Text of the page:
I was shocked by the offer and taking it was one of the best decisions I made in high school.

I remember signing up for Journalism Writing and Reporting, the prerequisite to News Production after hearing about it through a friend. I thought that maybe I would be good at writing since I enjoyed doing it in Language Arts class.

Man, was I wrong.

Journalism was completely different than language arts. I felt like I was relearning how to write.

The rules of writing were different. No Oxford comma. (Don’t know what that is?) In journalism we use concrete nouns and vivid verbs and not adjectives and adverbs.

The interviewing process was intimidating. I had to walk into classes in session and try to extract someone I didn’t know to ask them questions but make it feel like a conversation and not an interrogation.

And the laws and ethics of journalism was just hard to accept. In journalism, I learned I could do all sorts of things adults had been telling me for years I couldn’t. It was hard to reprogram myself.

I struggled a bit in JWR, but–by the end of the semester–I felt confident in what I was doing.

I joined the EHS-hub my second semester of junior year. I thought it would be a walk in the park after the struggles I went through in JWR. I was ready to write that story about how old town Eureka struggled to come back after the historic 2015 flood.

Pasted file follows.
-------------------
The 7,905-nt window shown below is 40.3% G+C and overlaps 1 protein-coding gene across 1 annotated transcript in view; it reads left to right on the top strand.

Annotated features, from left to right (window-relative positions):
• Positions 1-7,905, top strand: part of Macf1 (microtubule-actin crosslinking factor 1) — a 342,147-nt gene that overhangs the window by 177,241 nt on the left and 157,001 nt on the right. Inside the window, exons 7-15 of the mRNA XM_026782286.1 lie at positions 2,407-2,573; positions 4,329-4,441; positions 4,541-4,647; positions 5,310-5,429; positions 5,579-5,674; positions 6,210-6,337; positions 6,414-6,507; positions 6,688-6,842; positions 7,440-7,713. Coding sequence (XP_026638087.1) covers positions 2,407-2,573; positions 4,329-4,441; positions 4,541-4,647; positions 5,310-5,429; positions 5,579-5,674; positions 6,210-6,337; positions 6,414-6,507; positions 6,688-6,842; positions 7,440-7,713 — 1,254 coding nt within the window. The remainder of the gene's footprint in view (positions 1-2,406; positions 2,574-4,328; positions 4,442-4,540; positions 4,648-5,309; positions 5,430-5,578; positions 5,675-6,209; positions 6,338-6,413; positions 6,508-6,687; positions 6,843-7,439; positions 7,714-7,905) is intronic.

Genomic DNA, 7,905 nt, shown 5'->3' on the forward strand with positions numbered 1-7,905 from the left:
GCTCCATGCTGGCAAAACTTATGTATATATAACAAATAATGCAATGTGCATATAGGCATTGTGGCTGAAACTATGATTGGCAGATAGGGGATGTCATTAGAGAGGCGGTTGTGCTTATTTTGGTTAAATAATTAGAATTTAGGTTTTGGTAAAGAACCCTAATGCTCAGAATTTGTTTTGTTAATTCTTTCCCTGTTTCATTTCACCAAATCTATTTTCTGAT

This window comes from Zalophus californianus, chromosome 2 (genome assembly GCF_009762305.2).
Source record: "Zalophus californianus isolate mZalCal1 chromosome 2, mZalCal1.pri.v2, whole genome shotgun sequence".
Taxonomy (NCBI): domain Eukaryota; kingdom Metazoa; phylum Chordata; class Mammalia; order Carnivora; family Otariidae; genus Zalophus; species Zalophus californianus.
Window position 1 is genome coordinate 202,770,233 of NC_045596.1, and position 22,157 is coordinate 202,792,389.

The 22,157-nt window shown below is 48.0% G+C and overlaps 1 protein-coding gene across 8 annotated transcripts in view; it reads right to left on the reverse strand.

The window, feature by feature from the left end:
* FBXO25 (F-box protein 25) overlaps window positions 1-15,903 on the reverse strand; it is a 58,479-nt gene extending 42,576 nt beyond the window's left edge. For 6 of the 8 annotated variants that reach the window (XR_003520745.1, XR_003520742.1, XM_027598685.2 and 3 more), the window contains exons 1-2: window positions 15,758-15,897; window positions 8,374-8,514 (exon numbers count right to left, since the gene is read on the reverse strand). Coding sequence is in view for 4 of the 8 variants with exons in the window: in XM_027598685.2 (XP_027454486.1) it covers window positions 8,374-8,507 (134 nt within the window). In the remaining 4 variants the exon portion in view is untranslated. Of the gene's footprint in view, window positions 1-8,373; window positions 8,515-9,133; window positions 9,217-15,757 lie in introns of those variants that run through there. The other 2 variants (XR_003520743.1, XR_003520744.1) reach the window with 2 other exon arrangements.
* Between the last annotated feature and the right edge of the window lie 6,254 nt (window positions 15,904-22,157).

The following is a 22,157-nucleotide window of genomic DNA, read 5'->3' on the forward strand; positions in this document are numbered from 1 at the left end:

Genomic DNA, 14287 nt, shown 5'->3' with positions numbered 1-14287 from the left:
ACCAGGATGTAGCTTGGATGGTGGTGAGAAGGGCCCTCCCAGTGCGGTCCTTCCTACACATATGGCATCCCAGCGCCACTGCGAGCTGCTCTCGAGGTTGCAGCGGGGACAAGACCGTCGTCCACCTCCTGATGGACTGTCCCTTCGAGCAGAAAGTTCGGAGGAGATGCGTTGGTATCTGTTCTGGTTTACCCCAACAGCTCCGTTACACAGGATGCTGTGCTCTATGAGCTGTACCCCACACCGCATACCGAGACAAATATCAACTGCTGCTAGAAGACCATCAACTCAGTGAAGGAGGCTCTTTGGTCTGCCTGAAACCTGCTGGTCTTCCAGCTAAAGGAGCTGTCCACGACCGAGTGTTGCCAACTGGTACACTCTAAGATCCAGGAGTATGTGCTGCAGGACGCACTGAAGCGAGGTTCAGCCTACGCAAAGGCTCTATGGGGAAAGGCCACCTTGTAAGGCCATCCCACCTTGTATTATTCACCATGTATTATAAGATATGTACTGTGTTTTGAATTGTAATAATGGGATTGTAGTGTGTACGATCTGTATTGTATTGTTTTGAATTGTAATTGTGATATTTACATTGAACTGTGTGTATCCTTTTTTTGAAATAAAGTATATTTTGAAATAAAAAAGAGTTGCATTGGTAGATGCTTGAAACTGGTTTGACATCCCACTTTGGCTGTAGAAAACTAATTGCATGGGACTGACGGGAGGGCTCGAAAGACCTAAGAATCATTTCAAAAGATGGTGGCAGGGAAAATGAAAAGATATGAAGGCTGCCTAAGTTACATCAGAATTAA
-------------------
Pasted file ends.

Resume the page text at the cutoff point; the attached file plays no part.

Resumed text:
Wrong…again.

It took me longer than I thought to write my first story. It was a container story on the contestants of the 2016 Mr. EHS Pageant.

Interviewing and photographing all these seniors was definitely a step outside my comfort zone. It was a test of my confidence. Looking back, I can say it helped me learn and grow.

But the Hub wasn’t always easy for me. Somedays I would feel discouraged about my writing not being good enough, and sometimes it just wasn’t.

I wrote many news stories, news briefs and storifies of mine that didn’t get published.

All those times I felt frustrated and discouraged, once again.

Would it have been easier to give up and quit? YES. In fact, that’s what I did, several times.

I would quit writing the stories I started or push the ideas I had out of my head all because I was still too worried I would fail. Of course if I fail, I wouldn’t learn.

It only took me until senior year to realize that I have to fail in order to succeed. Whether that’s in sports and clubs or in classes or things I am passionate about, it takes practice, hard work and A TON of perseverance.

I write this now as a senior about to graduate into a world of endless opportunities where I will take the confidence and the experiences I’ve had so far with me.

High school will always be a memorable time: the good and the bad have shaped me into who I am.

I hope to always be a Wildcat at heart.

So I want thank all the teachers (and even those students I avoided) who have helped me, guided me and encouraged me throughout high school, especially those people who challenged me. Without that struggle I wouldn’t be as strong as I am now.

I am ready to go out into that bigger world and fall down. Because now I know how to get back up.